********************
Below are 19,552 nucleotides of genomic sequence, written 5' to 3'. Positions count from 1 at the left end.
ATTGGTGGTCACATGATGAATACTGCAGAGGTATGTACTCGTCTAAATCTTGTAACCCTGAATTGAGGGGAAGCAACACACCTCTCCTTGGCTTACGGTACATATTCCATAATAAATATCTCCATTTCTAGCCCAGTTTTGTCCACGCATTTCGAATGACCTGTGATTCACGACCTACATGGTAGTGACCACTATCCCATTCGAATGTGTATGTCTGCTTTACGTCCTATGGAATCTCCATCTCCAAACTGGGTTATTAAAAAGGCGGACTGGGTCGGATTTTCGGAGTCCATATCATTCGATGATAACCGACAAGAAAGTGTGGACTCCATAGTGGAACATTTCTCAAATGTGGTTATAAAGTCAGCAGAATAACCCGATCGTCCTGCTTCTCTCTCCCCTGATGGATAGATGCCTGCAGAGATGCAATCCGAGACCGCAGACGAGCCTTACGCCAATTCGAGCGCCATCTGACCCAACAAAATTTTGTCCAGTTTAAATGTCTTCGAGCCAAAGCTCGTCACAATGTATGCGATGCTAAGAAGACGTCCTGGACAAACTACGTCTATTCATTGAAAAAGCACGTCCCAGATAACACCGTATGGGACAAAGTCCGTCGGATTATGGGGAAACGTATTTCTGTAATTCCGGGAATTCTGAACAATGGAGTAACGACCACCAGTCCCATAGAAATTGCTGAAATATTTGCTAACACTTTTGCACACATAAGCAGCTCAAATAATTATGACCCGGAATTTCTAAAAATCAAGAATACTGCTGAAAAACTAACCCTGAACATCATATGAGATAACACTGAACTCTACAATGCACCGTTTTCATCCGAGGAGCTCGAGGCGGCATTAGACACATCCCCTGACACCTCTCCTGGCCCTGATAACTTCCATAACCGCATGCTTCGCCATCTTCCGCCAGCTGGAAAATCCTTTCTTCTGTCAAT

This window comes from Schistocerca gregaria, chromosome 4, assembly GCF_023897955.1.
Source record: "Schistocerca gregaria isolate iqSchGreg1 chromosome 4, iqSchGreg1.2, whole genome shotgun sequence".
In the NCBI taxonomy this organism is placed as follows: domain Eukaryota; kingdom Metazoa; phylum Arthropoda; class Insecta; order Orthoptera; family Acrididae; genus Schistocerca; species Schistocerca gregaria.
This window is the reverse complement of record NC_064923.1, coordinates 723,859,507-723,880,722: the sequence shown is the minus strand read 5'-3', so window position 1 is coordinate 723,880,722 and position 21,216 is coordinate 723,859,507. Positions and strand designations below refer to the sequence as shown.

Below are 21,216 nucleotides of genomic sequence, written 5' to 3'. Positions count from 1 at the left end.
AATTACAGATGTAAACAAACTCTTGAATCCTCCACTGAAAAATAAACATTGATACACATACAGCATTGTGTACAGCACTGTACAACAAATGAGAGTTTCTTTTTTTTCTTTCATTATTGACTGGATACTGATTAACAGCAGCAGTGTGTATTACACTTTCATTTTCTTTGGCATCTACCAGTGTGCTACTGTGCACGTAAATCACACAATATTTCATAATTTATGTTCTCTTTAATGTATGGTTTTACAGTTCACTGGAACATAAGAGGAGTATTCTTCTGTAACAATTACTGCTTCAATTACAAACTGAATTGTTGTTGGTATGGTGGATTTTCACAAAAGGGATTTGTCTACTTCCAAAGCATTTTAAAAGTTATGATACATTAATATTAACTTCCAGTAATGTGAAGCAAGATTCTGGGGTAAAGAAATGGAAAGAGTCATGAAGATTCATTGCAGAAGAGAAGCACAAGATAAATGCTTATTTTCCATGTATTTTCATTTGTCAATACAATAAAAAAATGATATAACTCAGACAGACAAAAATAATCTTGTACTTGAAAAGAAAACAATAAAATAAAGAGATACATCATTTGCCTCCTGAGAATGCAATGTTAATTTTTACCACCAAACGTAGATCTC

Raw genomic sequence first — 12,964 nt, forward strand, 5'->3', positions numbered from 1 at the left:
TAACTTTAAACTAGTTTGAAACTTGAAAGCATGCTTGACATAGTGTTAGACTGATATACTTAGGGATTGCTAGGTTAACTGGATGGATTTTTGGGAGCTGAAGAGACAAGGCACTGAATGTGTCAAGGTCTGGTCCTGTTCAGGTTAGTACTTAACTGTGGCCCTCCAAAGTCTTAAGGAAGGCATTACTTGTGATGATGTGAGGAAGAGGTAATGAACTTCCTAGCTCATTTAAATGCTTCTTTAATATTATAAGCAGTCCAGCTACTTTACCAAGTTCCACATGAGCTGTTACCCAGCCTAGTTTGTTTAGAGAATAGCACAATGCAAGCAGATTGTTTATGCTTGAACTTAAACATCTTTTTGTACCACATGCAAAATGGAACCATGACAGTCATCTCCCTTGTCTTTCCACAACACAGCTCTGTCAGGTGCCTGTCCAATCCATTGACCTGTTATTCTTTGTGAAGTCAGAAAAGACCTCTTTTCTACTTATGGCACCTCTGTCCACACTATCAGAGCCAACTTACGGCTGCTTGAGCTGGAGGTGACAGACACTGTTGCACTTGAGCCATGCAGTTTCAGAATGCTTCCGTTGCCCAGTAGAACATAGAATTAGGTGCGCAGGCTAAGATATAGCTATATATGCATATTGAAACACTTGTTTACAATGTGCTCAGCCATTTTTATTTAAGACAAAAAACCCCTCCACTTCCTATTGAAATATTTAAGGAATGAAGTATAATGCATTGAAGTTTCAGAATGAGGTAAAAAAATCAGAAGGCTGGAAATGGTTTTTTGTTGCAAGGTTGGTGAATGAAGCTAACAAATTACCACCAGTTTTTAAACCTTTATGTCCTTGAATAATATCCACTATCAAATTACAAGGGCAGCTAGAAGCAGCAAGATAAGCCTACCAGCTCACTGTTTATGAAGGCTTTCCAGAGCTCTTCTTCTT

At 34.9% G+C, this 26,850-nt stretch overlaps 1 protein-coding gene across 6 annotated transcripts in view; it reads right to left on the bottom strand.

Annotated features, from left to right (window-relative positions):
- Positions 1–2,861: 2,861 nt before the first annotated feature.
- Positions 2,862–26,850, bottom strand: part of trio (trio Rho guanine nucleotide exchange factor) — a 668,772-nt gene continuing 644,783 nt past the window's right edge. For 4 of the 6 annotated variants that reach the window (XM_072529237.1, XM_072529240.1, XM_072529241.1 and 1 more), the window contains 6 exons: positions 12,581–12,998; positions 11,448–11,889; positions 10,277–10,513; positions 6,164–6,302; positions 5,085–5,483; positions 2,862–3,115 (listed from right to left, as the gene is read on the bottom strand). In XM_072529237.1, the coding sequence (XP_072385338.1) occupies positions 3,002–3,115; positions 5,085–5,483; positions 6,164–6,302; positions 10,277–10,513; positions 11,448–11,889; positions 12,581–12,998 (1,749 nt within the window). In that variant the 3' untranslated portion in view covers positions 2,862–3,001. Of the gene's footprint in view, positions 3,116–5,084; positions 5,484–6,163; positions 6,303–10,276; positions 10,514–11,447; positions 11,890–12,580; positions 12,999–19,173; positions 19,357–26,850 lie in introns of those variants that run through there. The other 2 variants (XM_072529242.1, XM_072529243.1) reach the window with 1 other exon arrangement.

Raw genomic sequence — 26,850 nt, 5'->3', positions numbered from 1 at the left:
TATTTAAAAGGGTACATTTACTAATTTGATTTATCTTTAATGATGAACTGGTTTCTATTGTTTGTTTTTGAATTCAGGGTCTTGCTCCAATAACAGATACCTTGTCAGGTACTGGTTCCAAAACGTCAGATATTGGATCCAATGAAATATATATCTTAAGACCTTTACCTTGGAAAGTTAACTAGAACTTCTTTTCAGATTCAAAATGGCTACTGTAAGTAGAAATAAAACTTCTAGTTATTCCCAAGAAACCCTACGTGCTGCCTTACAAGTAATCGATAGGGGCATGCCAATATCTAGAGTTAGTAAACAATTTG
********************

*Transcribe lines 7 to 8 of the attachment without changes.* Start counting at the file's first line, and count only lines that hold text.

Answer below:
Below are 21,216 nucleotides of genomic sequence, written 5' to 3'. Positions count from 1 at the left end.
AATTACAGATGTAAACAAACTCTTGAATCCTCCACTGAAAAATAAACATTGATACACATACAGCATTGTGTACAGCACTGTACAACAAATGAGAGTTTCTTTTTTTTCTTTCATTATTGACTGGATACTGATTAACAGCAGCAGTGTGTATTACACTTTCATTTTCTTTGGCATCTACCAGTGTGCTACTGTGCACGTAAATCACACAATATTTCATAATTTATGTTCTCTTTAATGTATGGTTTTACAGTTCACTGGAACATAAGAGGAGTATTCTTCTGTAACAATTACTGCTTCAATTACAAACTGAATTGTTGTTGGTATGGTGGATTTTCACAAAAGGGATTTGTCTACTTCCAAAGCATTTTAAAAGTTATGATACATTAATATTAACTTCCAGTAATGTGAAGCAAGATTCTGGGGTAAAGAAATGGAAAGAGTCATGAAGATTCATTGCAGAAGAGAAGCACAAGATAAATGCTTATTTTCCATGTATTTTCATTTGTCAATACAATAAAAAAATGATATAACTCAGACAGACAAAAATAATCTTGTACTTGAAAAGAAAACAATAAAATAAAGAGATACATCATTTGCCTCCTGAGAATGCAATGTTAATTTTTACCACCAAACGTAGATCTC